Following their discovery, and that of a later-era Minoan bronze figure of a priestess/worshipper wearing a similar outfit, public interest in these figures was immense and that in turn led to a flood of forged figures entering the market. Two examples of these are a gold/ivory figure obtained by the Boston Museum of Fine Arts in 1914, and a soapstone figure obtained by the Walters Art Museum in Baltimore in 1931. Like the Boar Vessel, neither of these figures have been 100% proven to be forgeries, but there is a significant body of circumstantial evidence pointing to their likely modern manufacture. With the Boston figure, her near-pristine condition and certain aspects of her design (her face looks “too modern,” and her hips are considered to be too narrow for the depiction of a Minoan woman) have brought her authenticity into question. As for the Baltimore figure, her general styling and the method by which her pieces were joined together (probably a drill), in addition to the material used are unusual for an authentic Minoan sculpture. Soapstone was used by the Minoans at Knossos, but more often for items like libation vessels, as opposed to figures or sculptures. The Walters Art Museum also has a gold/ivory snake goddess figure similar to the Boston figure that is probably a forgery as well.
So what does all of this mean in the grand scheme of things? Well, at a hundred-plus years old, many of these forgeries are now antiques themselves; certainly old enough to live in a museum, if not as old as we thought. Many of these forged pieces are no longer kept on display, but no one’s suggesting tossing them in the dumpster out back, which is good. There is a value to these pieces, both as objects in history and as exercises in critical thinking. Probably one of the best way for curators and archeologists to learn how to better spot these fakes is to keep them in collections for study. Especially since, as I alluded to, a definitive dating for many of these objects remains elusive with our current technology and there is a small risk they may in fact be genuine.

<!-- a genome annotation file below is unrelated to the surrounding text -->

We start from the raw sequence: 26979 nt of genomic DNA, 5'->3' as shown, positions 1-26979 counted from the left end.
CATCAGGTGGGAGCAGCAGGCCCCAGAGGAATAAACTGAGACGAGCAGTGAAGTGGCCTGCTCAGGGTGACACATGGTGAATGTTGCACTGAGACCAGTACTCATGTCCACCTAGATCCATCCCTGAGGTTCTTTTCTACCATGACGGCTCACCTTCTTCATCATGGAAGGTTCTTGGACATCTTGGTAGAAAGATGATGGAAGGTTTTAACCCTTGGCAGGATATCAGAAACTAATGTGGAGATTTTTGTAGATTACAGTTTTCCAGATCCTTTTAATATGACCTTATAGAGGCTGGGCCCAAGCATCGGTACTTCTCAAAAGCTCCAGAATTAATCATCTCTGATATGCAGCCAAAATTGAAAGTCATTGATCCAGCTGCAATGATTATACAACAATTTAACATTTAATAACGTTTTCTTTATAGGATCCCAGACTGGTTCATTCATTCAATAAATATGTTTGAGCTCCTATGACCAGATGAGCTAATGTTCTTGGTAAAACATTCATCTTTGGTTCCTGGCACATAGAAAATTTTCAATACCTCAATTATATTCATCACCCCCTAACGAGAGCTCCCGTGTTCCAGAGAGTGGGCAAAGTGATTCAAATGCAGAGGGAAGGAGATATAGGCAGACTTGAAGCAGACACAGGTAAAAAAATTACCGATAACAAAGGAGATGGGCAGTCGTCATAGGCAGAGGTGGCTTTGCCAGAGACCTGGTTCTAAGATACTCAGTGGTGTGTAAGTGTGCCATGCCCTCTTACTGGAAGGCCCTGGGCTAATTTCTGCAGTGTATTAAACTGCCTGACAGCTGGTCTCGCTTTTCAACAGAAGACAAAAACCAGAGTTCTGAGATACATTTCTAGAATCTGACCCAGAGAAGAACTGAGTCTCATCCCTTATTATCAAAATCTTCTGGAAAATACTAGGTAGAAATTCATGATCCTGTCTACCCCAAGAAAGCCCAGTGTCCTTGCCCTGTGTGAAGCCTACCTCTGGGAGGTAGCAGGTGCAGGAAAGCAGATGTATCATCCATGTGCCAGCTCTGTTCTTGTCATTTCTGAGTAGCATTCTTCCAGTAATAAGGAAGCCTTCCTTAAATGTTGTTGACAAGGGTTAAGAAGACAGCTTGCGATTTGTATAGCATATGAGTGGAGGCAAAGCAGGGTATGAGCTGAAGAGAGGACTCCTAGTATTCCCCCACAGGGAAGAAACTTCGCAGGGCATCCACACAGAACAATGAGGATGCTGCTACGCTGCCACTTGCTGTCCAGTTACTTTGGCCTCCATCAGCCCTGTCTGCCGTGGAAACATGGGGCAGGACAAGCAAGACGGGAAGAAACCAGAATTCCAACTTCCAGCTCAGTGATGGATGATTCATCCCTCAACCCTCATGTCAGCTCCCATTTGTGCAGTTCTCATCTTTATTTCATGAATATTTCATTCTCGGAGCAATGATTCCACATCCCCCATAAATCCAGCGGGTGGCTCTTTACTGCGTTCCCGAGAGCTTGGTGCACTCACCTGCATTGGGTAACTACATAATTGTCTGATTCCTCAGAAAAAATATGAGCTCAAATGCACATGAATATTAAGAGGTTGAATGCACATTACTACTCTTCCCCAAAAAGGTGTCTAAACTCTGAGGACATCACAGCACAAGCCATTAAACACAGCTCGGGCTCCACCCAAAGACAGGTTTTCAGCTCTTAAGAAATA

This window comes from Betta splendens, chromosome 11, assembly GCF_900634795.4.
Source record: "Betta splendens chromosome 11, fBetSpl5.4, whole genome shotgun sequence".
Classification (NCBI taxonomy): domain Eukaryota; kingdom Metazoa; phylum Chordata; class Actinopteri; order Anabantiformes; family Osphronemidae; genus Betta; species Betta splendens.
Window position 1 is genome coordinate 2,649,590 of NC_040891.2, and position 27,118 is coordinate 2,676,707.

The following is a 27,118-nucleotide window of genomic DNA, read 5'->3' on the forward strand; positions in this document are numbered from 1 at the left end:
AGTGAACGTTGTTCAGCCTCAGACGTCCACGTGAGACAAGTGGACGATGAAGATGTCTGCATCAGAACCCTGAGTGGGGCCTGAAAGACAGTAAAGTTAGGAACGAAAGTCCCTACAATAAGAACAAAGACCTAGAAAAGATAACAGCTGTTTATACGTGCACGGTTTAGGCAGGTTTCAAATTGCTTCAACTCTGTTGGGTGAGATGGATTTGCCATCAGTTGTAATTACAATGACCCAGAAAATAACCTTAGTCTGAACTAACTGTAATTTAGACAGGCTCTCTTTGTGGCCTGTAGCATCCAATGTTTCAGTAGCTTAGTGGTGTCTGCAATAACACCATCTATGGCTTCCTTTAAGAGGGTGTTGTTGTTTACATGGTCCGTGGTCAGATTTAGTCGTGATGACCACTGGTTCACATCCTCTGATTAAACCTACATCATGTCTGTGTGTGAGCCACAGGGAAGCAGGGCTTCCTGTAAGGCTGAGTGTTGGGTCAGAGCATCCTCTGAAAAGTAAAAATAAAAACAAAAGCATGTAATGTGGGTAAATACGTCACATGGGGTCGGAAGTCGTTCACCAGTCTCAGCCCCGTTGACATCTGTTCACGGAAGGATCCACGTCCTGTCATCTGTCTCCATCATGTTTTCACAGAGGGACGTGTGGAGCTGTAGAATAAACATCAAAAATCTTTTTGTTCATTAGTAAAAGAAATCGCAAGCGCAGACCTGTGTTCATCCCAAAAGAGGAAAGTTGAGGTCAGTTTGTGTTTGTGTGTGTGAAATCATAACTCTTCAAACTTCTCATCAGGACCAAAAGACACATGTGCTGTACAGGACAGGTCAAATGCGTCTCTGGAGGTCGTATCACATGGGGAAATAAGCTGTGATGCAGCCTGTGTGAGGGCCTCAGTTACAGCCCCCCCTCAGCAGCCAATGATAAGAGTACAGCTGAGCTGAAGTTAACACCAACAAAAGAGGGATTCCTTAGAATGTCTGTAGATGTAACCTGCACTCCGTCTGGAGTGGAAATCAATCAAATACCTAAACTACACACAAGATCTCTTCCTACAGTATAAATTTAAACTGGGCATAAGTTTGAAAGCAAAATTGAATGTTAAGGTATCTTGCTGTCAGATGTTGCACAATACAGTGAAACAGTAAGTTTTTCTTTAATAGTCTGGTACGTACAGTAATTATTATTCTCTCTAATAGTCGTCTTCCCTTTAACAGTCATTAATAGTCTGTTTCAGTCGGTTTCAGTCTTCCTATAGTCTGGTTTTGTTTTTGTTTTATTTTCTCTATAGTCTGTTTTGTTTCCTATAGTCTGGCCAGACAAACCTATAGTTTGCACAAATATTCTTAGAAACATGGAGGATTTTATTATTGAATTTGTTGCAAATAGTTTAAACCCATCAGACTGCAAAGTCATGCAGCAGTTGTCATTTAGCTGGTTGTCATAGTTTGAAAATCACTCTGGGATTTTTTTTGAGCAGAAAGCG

But I also think these types of artifacts are important for the public to know about. Not to spread schadenfreude about experts being hoodwinked by con artists, but to teach the public to also view art critically, not just follow it “because it’s in a museum.” Museums have been criticized for helping to exacerbate the atmosphere of “worth” in the art world. For centuries, museums primarily promoted an uncritical view of art. Painting X is worth Y dollars because it’s a work by artist Z, rather than necessarily promoting a broad range of art or history. Obviously art has always been subjective, but only with the Renaissance and the more concentrated rise of specifically known artists did names become more important than the work. On the antiquities side, age became paramount over historical significance. Both of these scenarios ratcheted up the ante for museums to acquire certain types of art, which just increased the rewards for creating good forgeries. As I argued in my entry about CMOA’s plaster casts, replicas are not necessarily a bad thing; we’ve just created a system where we’ve convinced the public that only seeing the real thing “counts,” focusing on authenticity over education. But in a world where the most famous of the Minoan snake goddesses is partially a replica, the British Museum is under increasing pressure over the Parthenon marbles, and a fake Etruscan boar vessel can become an internet star, it seems like we’re overdue for a new approach to antiquities and our engagement with them. Luckily, I also think the future is bright for these changes, and offer exciting opportunities for museums to find new art and connect with new audiences.